Lebanon’s Industrial Research Institute (IRI) has said all used solar panels imported since October 20 will not be compliant with the national standards set for such systems last year.
The IRI, which gives technical and scientific support to the nation’s industry, said: “All shipments of used solar panels or photovoltaic systems dated beyond 20 October 2021 will be considered non-compliant with Decree 6997/2020 and treated accordingly.”
While the IRI is considered an independent non-profit organization, its role as a national consultant and advisor means the Lebanese Ministry of Industry should take its recommendations into consideration.
The IRI claims used solar panels cannot be tracked, or assessed for compliance with the relevant decree’s mandatory national standards, and therefore expose consumers to the risk of fraud.
pv magazine has reported on shipments of panels which should have been sent for recycling from Europe but were instead set to be sold, illegally, in African and Middle Eastern markets.
Lebanon’s electricity crisis
Lebanon is going though a political and economic crisis which has caused the Lebanese pound to lose more than 90% of its value in the last two years.
As a result, the country’s state-owned utility cannot purchase fuel to generate power and electricity is available for only a few hours per day – and sometimes not at all – even in the capital, Beirut.
Residents have turned to diesel generators and off-grid solar-plus-battery systems and, whilst the electricity crisis has boosted demand for solar panels, that fact appears to apply whether such products are legit or not.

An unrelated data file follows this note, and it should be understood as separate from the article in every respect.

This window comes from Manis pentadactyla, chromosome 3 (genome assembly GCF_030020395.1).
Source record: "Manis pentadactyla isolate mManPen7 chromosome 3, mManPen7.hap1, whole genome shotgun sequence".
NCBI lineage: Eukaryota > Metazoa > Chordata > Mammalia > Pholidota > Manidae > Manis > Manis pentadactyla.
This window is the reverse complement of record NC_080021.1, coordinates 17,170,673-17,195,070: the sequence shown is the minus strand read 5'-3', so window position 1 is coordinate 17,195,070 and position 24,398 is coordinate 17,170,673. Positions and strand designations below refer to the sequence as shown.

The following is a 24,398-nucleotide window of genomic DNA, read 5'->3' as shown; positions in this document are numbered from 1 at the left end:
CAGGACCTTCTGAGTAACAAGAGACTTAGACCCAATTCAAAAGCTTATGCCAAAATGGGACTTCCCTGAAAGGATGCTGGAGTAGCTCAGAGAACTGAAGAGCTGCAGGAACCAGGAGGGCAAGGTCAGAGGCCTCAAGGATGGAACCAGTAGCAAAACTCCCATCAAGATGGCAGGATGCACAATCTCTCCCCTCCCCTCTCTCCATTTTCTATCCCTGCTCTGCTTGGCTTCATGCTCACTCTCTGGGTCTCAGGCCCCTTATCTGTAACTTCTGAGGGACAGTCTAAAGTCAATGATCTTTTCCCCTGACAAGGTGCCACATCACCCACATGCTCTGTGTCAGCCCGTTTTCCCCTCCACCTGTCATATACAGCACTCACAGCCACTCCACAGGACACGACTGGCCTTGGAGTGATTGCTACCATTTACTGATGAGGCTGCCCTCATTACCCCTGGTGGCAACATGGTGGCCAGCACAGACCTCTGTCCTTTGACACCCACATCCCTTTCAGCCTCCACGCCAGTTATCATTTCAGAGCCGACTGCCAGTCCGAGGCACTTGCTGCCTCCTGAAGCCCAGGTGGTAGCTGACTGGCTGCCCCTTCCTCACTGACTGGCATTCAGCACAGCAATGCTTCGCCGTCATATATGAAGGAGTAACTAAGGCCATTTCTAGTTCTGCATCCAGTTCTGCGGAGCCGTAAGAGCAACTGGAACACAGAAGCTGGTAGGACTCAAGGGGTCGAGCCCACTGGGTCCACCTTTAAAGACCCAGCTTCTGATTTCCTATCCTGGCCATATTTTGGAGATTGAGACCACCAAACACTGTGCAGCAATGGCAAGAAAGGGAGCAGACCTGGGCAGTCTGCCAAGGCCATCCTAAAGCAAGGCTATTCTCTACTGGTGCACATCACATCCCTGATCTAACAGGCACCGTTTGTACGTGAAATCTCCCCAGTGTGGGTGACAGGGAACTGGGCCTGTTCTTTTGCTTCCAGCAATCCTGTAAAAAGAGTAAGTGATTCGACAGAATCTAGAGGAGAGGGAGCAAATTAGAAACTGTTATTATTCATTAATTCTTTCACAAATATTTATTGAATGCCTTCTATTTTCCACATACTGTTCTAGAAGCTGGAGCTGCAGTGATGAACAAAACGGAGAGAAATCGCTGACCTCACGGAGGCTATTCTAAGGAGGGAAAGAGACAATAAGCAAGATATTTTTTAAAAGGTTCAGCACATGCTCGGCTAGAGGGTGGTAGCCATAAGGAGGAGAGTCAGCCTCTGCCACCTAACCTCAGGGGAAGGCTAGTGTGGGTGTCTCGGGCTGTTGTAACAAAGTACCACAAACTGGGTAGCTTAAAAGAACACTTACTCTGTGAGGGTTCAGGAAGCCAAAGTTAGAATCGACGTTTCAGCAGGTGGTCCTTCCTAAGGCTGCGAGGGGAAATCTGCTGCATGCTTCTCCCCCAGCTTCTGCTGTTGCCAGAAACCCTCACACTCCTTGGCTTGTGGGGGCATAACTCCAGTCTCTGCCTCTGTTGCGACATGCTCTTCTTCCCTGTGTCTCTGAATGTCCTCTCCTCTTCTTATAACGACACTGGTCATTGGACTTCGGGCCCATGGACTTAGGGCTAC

In theory, there is nothing wrong with using second-hand panels and the same can be said about fabricating a module from reworked cells: Defective areas can be cut away and the remaining, good cell fragments can be used. That is a job which has to be done properly, however, and should be accompanied by a process of certifying fabricated modules.
There is also the possibility of fake solar cells being mixed with functioning ones to assemble larger, more expensive panels. Such practices are fraudulent and harm the environment and public safety.
In the European Union, the EU directive on waste electrical and electronic equipment requires the recycling of end-of-life photovoltaic panels but that does not in itself address the question of when a panel should be considered electrical waste and when merely second-hand.
A good start for the authorities in destination markets could be to establish strict legal frameworks to impose penalties on companies importing defective or falsely advertised solar products.